Only 36% of 2 to 3 year old Canadian kids regularly engage in unorganized sport and physical activity each week, says a report issued by Active Healthy Kids Canada. The 2010 Report Card adds that only 44% of 4 and 5 year old kids regularly take part in unorganized sport and physical activity each week.
Early childhood is a critical period for growth and development, the authors explain. Parents, health care professionals, educators and caregivers (UK: carers) should work together to guarantee the foundation needed to sustain physical activity throughout life.
We should not assume that physical activity takes place naturally during early childhood and does not need to be investigated. The authors say that we need to know more about the link between physical activity and healthy early development.
What we do know about physical activity and lifestyle during those early years does not look good, the authors add:
- A mere 36% of 2-3 year olds and 44% of 4-5 year old regularly take part in unorganized sport and physical activity each week.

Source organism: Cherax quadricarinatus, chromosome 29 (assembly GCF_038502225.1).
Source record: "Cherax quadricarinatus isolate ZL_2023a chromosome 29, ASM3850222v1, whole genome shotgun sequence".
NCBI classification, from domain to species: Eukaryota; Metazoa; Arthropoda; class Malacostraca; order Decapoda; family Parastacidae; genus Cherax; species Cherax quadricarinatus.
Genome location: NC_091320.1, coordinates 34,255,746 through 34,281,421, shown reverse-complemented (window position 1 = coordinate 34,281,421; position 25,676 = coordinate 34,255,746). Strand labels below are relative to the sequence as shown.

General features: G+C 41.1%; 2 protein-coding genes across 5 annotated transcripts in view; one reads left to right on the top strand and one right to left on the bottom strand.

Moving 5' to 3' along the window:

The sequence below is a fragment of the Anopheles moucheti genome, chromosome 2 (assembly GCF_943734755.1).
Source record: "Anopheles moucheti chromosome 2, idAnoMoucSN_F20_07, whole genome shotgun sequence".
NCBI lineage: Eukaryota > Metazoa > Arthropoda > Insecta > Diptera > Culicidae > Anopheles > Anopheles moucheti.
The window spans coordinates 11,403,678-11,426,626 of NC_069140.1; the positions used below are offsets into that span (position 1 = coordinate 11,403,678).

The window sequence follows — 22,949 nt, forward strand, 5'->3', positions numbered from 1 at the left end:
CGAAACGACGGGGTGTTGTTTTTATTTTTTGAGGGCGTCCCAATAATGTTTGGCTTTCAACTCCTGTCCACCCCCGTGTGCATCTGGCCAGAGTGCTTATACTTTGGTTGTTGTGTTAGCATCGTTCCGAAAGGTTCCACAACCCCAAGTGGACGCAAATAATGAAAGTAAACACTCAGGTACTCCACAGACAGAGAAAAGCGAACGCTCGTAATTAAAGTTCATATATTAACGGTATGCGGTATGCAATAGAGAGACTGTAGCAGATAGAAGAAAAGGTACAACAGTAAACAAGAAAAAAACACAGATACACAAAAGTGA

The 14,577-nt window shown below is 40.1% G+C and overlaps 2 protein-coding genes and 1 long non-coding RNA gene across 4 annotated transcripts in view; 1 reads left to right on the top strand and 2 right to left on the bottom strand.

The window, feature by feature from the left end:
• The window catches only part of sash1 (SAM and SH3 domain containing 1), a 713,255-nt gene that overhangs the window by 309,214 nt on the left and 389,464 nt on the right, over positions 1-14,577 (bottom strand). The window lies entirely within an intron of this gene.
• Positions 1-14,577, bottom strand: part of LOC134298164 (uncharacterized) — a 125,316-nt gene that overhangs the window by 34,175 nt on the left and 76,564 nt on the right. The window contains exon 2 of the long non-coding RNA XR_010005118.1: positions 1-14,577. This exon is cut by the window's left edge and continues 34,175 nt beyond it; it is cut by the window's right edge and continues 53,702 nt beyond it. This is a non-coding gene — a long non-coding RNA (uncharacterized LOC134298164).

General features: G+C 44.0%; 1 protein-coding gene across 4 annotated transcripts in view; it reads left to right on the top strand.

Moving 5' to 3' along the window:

- Just 42% of preschoolers get 90 minutes of physical activity per day (according to a survey by Edmonton parents).
- 89% of children's time in childcare center settings is spent sitting down.
- Children started watching TV at the age of 4 years in 1971. Now they are 5 months old.
- Over 90% of Canadian children start watching TV before they are two years old. This is despite recommendations that TV watching should be kept to zero until the child is two.
- The National Longitudinal Survey of Children and Youth estimates that 27% of 2 to 3 year-olds and 22% of 4 to 5 year-olds are sitting in front of the TB for over 2 hours each day.
- The incidence of overweight/obesity in children under the age of 6 years is rising in Canada. Two regions report obesity rates of between 8% to 11% among children aged 2 to 5 years. National Data (Canada) estimates that 6.3% of 2 to 5 year-old Canadians are obese, while 15.2% are overweight.
- A child who becomes obese before six years of age will probably be obese later on in his/her childhood.
- An obese child is significantly more likely to become an obese adult, compared to other children.
Source: Active Healthy Kids Canada
Written by Christian Nordqvist